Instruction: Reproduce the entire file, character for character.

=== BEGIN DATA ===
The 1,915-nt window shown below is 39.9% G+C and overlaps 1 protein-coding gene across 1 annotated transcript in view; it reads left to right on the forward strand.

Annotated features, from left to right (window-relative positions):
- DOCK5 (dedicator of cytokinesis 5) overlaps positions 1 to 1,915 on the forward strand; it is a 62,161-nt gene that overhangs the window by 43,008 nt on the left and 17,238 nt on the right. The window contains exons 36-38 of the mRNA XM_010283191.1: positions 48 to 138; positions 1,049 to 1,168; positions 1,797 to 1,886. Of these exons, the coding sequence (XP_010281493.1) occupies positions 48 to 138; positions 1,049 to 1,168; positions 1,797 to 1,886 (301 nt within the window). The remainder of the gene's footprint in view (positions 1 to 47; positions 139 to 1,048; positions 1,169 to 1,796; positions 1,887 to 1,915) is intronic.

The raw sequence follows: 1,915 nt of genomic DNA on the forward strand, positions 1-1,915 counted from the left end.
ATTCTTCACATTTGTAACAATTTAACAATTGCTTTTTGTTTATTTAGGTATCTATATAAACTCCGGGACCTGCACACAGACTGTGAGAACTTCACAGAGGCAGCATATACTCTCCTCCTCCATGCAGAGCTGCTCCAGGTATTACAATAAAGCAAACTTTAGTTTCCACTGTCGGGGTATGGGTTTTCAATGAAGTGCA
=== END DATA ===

The 1,915-nt window shown below is 39.9% G+C and overlaps 1 protein-coding gene across 1 annotated transcript in view; it reads left to right on the forward strand.

Annotated features, from left to right (window-relative positions):
- DOCK5 (dedicator of cytokinesis 5) overlaps positions 1 to 1,915 on the forward strand; it is a 62,161-nt gene that overhangs the window by 43,008 nt on the left and 17,238 nt on the right. The window contains exons 36-38 of the mRNA XM_010283191.1: positions 48 to 138; positions 1,049 to 1,168; positions 1,797 to 1,886. Of these exons, the coding sequence (XP_010281493.1) occupies positions 48 to 138; positions 1,049 to 1,168; positions 1,797 to 1,886 (301 nt within the window). The remainder of the gene's footprint in view (positions 1 to 47; positions 139 to 1,048; positions 1,169 to 1,796; positions 1,887 to 1,915) is intronic.

The raw sequence follows: 1,915 nt of genomic DNA on the forward strand, positions 1-1,915 counted from the left end.
ATTCTTCACATTTGTAACAATTTAACAATTGCTTTTTGTTTATTTAGGTATCTATATAAACTCCGGGACCTGCACACAGACTGTGAGAACTTCACAGAGGCAGCATATACTCTCCTCCTCCATGCAGAGCTGCTCCAGGTATTACAATAAAGCAAACTTTAGTTTCCACTGTCGGGGTATGGGTTTTCAATGAAGTGCA